Each week, a new kind of film is dropped in the market. For instance, last week we had “Khandaani Shafakhana”, a film discussing sexual problems for those who can make sense of the title! For one, sex and problems related to it are not generally discussed in India. Delhi and surrounding areas do have such clinics but that does not make the subject acceptable all over.

One may have thought if Vicky Donor could work, why not take it a step further? An odd subject like “Vicky Donor” or “Piku”, very personal to people, does work. But they need to be woven into a plausible story and dealt with a fair amount of humour. Recent such films are “Piku”, “Padman”, “Toilet: Ek Prem Katha”. This is called reaching out to personal matters of people. Humour is a must since it delivers the message without making the proceedings seem mundane.

Film, Ideas, Direction
With the kind of films that unspool every week, one can conclude that there is a dearth of not only ideas but also direction! Pixabay

It seems filmmaking is all about inspirational and awareness films. A small film about a person few had heard about, “Paan Singh Tomar”, followed by “Bhaag Milkha Bhaag”, opened up a new genre – the biopic. “Neerja”, “MS Dhoni: The Untold Story” and “Dangal” followed in quick succession. The film industry calls this a �daur’ (trend). It does not last long, though.

Most writers who script stories like “Piku” or “Vicky Donor”, or directors who make films like “Dangal”, “Bhaag Milkha Bhaag” and “Neerja”, have always had this problem: What next? They usually have nothing that matches the earlier success. No maker seemed to have a worthy successor. So, they go back to usual claptrap and come a cropper.

There were also some biopics like “Manjhi: The Mountain Man” or “Sachin: A Billion Dreams” where the makers just chose to go with the trend but turned the film into a documentary. A film like “Sachin: A Billion Dreams” costs crores as royalty to the character on whose life it is based, as well as to acquire real life footage. The film on Sachin was a victim of failing to dramatise. The idea is to pick a life story and add a fair amount of fiction along with music as was done with the Dhoni film.

Akshay Kumar has become a torchbearer of the films that convert real-life stories into reel life sagas. He has been greatly successful in his endeavours. His image of being a thoroughbred nationalist probably adds to the acceptability of his films. His instincts and beliefs seem to be paying up so far.

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Then, there is John Abraham. He loves to play the incredible hulk tackling major cases like the Rajiv Gandhi assassination or Pokhran nuclear tests. He has been partly successful.

It is believed that there are only seven basic storylines in this world. Films were made accordingly. There was a time when some makers stuck to making religion-based or mythological films while a few others only made horror movies. The mainstay for most makers, however, was romance and family socials. Action movies were not in vogue in the mainstream cinema till mid-1970 and action, in a measured amount, was a part of regular movies. Otherwise, the action movies as such were rated as B-Grade, released only at designated cinema halls and were left to actors like Kamran Khan and Sheikh Mukhtar. Dara Singh later introduced action movies where wrestling was the theme.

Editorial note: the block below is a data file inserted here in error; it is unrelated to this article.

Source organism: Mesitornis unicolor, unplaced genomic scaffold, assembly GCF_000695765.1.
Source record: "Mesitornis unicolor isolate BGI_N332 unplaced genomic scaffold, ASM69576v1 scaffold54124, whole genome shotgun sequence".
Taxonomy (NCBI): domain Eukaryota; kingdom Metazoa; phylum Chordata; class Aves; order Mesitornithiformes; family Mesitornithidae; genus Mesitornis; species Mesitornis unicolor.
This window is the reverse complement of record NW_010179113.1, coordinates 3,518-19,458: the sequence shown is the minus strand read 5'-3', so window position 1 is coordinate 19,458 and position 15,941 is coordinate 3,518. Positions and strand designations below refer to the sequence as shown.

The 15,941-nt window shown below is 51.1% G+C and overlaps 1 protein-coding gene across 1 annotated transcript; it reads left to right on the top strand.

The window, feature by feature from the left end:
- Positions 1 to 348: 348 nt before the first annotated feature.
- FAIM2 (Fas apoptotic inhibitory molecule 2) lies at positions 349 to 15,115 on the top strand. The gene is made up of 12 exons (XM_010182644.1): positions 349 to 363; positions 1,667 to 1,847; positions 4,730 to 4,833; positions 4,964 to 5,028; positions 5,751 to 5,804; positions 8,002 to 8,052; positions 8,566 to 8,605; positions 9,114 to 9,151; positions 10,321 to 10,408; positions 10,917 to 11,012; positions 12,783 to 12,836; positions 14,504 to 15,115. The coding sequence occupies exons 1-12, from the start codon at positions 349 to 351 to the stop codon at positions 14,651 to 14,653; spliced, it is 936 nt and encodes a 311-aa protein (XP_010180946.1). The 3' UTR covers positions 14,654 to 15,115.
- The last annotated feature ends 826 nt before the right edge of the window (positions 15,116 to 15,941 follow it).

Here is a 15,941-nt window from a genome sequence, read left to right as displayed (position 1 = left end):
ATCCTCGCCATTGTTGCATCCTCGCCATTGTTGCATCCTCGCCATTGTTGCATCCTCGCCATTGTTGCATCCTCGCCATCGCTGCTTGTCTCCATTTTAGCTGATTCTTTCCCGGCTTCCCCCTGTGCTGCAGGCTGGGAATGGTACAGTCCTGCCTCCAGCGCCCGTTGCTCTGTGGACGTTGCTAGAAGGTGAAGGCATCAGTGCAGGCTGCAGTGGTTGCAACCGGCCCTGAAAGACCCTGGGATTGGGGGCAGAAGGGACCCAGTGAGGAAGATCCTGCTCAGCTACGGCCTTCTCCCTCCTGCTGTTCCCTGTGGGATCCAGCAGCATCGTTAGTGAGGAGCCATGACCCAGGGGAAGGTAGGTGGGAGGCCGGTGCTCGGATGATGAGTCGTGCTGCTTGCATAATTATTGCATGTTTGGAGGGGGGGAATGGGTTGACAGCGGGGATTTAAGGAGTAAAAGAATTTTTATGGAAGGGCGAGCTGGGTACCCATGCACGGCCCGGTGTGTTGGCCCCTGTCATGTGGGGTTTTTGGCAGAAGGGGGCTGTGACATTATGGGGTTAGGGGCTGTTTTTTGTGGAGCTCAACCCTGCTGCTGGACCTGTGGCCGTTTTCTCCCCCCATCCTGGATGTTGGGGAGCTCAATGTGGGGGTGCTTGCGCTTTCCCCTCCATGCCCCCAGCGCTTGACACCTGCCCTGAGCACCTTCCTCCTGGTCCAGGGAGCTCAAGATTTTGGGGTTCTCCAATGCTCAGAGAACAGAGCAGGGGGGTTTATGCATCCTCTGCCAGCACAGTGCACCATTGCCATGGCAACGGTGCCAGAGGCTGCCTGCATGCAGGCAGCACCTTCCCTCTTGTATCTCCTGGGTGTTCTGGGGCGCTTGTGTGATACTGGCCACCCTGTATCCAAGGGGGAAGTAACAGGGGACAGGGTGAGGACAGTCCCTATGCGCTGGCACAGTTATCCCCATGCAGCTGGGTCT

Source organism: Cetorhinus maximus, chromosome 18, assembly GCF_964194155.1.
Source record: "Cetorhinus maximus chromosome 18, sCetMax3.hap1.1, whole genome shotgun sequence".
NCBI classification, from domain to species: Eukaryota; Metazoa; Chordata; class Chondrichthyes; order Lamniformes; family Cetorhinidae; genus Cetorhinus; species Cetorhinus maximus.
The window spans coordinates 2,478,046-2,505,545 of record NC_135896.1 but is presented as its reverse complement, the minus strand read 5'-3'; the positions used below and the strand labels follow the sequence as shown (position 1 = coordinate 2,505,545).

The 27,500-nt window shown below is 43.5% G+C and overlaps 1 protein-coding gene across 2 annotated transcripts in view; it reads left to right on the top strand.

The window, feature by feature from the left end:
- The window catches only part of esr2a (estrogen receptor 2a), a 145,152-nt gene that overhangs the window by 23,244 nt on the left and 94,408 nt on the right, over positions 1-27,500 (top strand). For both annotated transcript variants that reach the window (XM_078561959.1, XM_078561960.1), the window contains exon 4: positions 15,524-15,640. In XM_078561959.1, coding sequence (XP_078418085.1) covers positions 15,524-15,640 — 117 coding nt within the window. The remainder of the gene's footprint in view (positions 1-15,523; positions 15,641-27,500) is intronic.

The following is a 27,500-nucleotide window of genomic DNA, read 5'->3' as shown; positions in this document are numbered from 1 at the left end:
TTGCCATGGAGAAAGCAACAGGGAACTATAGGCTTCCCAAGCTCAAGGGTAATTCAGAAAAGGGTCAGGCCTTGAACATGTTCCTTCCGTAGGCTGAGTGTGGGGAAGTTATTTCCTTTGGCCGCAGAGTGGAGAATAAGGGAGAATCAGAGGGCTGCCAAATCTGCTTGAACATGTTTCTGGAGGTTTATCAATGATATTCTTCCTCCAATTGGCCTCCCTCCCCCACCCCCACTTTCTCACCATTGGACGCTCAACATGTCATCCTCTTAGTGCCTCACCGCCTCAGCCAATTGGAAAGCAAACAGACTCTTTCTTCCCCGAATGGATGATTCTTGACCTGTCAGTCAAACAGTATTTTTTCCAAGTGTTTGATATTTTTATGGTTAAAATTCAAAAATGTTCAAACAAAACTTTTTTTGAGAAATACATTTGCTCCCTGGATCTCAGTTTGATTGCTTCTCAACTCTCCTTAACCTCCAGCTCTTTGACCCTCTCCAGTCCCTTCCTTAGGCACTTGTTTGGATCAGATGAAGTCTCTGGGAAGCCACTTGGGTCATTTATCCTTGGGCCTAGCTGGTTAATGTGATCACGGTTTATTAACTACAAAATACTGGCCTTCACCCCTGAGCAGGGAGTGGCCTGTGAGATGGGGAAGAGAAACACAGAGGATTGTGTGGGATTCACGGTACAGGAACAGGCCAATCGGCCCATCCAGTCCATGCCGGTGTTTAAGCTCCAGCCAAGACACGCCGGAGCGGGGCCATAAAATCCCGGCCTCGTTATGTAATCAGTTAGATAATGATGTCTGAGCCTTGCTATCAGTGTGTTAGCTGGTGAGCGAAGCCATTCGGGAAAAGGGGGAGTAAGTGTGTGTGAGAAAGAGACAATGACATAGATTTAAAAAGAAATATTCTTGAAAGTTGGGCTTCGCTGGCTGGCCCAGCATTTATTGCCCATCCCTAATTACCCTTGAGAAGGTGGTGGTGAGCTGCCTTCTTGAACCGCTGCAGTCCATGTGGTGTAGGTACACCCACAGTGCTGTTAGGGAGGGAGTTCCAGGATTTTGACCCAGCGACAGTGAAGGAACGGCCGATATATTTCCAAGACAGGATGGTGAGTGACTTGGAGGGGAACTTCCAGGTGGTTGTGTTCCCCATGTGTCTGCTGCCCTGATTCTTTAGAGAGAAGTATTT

There were a few costume dramas and comedies. While most producers stuck to their formula of catering to the family audience, some even stuck to certain alphabets to name their films with. Producer J. Om Prakash (who passed away last week) named all his films starting with alphabet A as did producer Mohan Kumar. Another filmmaker, Arjun Hingorani, preferred alphabet K to name his films. Filmmakers, like many others, are quite superstitious and this trend of faith in a certain alphabet still prevails in filmmakers like Rakesh Roshan, whose films have titles beginning with K.

Now, the genres of family socials, horror and mythology have been taken away by television serials. Action films are accepted only coming from a couple of stars. There is little choice left for filmmakers.

Film, Ideas, Direction
A varied kind of films are being made. Pixabay

The limited choice is between romance, action and comedy, with few writers and makers to justify the last named. While ideas are borrowed from foreign films (which includes this year’s National Award winner, “Andhadhun”), and films from South languages are being sought once again for remakes by a few.

So, after each successful film, the question arises: What next? From the records, the makers of “Piku”, “Bhaag Milkha Bhaag”, “Dhoni: The Untold Story”, “Dangal”, “Neerja” and many such films have either delivered flops or are at a loss for idea for their next!

@The Box Office

* The week sees two major films release with “Batla House” and “Mission Mangal”, both on Thursday, August 15, to cash in on the national holiday. Both have reaped the benefit with good collection figures for the opening day.

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While “Mission Mangal” has managed a hefty Rs 29 crore on the opening day, “Batla House” has collected about Rs 14.75 crore.

* “Jabariya Jodi” remains poor. The film collects about Rs 16.5 crore for its first week.

* “Judgementall Hai Kya” fails to deliver. (IANS)